Height and width are very similar, with the MacBook measuring just 2 percent taller and less than 1 percent wider.
Thickness is a bit of an apples and oranges situation, as this spec measures the Huawei MateBook as a tablet alone, while the MacBook's measurement is for the closed laptop (and it also only counts the thickest point).
This is another uneven category, as it weighs the keyboardless MateBook against the full MacBook.
All you really need to know is that both are incredibly light for their respective form factors.
Speaking of form factors, the MateBook is 2-in-1 tablet with a detachable keyboard (a la Surface Pro 4), while this MacBook is an ultra-sleek take on the classic notebook.
That also means the MateBook has a touchscreen, whether in tablet or laptop mode, while the MacBook doesn't.
Screen angles (laptop mode)
This is the biggest reason to hesitate about the MateBook. While the Surface Pro 4 has a dynamically-adjusting kickstand, which makes it great to use on lap or table, the MateBook has a keyboard cover that can only be set in two angles; in our experience, neither was very good on lap.
Like any classic notebook, you can angle the Macbook's screen just about any way you want.
The MateBook's keyboard cover has a (decent enough) built-in trackpad, but we find the one on the MacBook to be much better. So, while the MateBook gives you the fun and versatility of touch and tablet mode, it's significantly weaker when used strictly as a laptop.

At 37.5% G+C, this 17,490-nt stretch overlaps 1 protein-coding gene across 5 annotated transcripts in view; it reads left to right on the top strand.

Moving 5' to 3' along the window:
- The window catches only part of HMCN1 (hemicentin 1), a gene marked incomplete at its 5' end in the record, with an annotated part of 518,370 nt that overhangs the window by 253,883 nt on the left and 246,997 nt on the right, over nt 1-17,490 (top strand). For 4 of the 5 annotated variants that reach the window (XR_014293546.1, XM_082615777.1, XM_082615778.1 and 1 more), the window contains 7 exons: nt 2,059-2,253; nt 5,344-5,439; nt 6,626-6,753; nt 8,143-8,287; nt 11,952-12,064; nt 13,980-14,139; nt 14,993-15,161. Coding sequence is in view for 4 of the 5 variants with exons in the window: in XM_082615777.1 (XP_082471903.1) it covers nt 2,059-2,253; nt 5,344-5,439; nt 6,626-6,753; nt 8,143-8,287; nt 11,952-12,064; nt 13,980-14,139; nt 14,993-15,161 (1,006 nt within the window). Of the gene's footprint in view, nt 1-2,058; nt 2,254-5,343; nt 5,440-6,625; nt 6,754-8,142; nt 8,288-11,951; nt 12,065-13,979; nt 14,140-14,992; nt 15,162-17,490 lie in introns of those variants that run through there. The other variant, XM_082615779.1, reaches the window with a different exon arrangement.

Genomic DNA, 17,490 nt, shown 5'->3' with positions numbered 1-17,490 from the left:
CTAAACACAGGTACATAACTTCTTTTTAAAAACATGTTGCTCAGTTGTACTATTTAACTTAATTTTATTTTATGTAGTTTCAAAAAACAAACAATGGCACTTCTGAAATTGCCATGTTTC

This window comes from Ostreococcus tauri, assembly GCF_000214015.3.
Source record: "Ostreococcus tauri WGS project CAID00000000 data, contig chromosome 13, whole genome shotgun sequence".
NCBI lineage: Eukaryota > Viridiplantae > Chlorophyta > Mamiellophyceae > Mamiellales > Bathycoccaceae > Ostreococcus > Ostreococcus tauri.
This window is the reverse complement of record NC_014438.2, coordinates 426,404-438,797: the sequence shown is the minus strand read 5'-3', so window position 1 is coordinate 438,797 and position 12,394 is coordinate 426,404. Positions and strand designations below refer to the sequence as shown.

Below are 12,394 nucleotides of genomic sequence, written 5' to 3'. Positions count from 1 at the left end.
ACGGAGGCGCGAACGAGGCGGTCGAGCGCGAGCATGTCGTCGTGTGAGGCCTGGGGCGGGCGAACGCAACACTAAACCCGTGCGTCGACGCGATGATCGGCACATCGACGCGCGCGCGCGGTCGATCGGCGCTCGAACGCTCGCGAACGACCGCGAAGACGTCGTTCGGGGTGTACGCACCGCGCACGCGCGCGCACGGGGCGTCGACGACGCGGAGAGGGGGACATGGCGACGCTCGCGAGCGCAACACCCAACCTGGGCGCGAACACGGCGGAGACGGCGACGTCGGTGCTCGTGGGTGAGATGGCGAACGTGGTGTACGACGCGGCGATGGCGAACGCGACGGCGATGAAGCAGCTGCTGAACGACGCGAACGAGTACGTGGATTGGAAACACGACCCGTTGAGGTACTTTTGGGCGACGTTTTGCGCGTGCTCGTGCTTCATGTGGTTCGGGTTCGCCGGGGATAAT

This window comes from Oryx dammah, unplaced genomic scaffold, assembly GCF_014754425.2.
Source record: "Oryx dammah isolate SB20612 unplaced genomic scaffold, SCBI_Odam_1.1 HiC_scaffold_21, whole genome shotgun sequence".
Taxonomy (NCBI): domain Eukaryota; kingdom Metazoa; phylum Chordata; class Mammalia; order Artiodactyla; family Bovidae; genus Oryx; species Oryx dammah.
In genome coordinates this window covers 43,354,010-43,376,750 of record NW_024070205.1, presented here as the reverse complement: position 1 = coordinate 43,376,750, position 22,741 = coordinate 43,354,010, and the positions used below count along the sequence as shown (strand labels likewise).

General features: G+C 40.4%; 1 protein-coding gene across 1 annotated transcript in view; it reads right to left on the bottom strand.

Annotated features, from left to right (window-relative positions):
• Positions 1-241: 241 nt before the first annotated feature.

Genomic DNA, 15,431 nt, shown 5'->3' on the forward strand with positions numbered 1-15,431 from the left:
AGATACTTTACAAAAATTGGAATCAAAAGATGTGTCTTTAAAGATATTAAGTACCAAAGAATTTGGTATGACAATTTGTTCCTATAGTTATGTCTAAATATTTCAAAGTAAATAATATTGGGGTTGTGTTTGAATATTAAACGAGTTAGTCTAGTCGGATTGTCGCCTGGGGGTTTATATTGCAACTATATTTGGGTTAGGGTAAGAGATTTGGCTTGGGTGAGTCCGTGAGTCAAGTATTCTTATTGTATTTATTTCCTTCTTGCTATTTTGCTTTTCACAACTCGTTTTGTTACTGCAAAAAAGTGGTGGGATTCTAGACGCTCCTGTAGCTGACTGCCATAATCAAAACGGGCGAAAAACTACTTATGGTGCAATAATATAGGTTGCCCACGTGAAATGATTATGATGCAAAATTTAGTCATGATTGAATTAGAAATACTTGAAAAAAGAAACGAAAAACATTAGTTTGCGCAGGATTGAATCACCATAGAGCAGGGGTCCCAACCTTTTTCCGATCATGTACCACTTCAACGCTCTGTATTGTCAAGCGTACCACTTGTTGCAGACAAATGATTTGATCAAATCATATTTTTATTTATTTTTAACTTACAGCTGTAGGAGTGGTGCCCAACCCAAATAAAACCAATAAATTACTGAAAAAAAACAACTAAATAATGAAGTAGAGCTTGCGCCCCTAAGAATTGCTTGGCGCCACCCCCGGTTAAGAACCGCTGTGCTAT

Both have aluminum unibody builds, though that means slightly different things considering the form factors. Only the MateBook itself (tablet) is aluminum – it's positively iPad-like. Its keyboard, meanwhile, is made of a leather-like plastic. The Macbook, on the other hand, is aluminum all over, including keyboard base (the keys are plastic and the trackpad is glass, but you get the picture).
With the addition of a pink ("rose gold") option with this year's model, the MacBook now ships in four different colors.
Despite those (sometimes deceiving) diagonal display measurements being equal, the Huawei MateBook has about a 3 percent bigger screen, owing to different aspect ratios.